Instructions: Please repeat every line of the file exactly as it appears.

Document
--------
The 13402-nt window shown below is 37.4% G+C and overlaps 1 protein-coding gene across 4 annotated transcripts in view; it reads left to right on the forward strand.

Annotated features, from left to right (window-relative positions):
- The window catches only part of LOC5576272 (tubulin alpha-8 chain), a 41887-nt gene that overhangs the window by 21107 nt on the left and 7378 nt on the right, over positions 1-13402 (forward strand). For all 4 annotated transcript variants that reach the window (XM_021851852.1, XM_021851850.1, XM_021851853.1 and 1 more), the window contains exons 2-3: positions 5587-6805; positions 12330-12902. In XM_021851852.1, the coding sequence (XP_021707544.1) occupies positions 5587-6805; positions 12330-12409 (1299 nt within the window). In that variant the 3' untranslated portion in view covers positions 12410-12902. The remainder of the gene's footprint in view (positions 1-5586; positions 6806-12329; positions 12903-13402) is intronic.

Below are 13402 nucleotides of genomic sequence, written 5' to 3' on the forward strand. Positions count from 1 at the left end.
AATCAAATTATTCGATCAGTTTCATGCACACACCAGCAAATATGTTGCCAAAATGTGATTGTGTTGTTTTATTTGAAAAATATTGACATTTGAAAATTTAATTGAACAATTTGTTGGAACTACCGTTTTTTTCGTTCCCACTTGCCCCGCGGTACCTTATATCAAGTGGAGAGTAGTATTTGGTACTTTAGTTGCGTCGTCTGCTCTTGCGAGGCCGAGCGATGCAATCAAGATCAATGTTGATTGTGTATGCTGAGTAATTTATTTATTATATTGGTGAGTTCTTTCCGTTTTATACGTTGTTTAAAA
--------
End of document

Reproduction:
The 13402-nt window shown below is 37.4% G+C and overlaps 1 protein-coding gene across 4 annotated transcripts in view; it reads left to right on the forward strand.

Annotated features, from left to right (window-relative positions):
- The window catches only part of LOC5576272 (tubulin alpha-8 chain), a 41887-nt gene that overhangs the window by 21107 nt on the left and 7378 nt on the right, over positions 1-13402 (forward strand). For all 4 annotated transcript variants that reach the window (XM_021851852.1, XM_021851850.1, XM_021851853.1 and 1 more), the window contains exons 2-3: positions 5587-6805; positions 12330-12902. In XM_021851852.1, the coding sequence (XP_021707544.1) occupies positions 5587-6805; positions 12330-12409 (1299 nt within the window). In that variant the 3' untranslated portion in view covers positions 12410-12902. The remainder of the gene's footprint in view (positions 1-5586; positions 6806-12329; positions 12903-13402) is intronic.

Below are 13402 nucleotides of genomic sequence, written 5' to 3' on the forward strand. Positions count from 1 at the left end.
AATCAAATTATTCGATCAGTTTCATGCACACACCAGCAAATATGTTGCCAAAATGTGATTGTGTTGTTTTATTTGAAAAATATTGACATTTGAAAATTTAATTGAACAATTTGTTGGAACTACCGTTTTTTTCGTTCCCACTTGCCCCGCGGTACCTTATATCAAGTGGAGAGTAGTATTTGGTACTTTAGTTGCGTCGTCTGCTCTTGCGAGGCCGAGCGATGCAATCAAGATCAATGTTGATTGTGTATGCTGAGTAATTTATTTATTATATTGGTGAGTTCTTTCCGTTTTATACGTTGTTTAAAA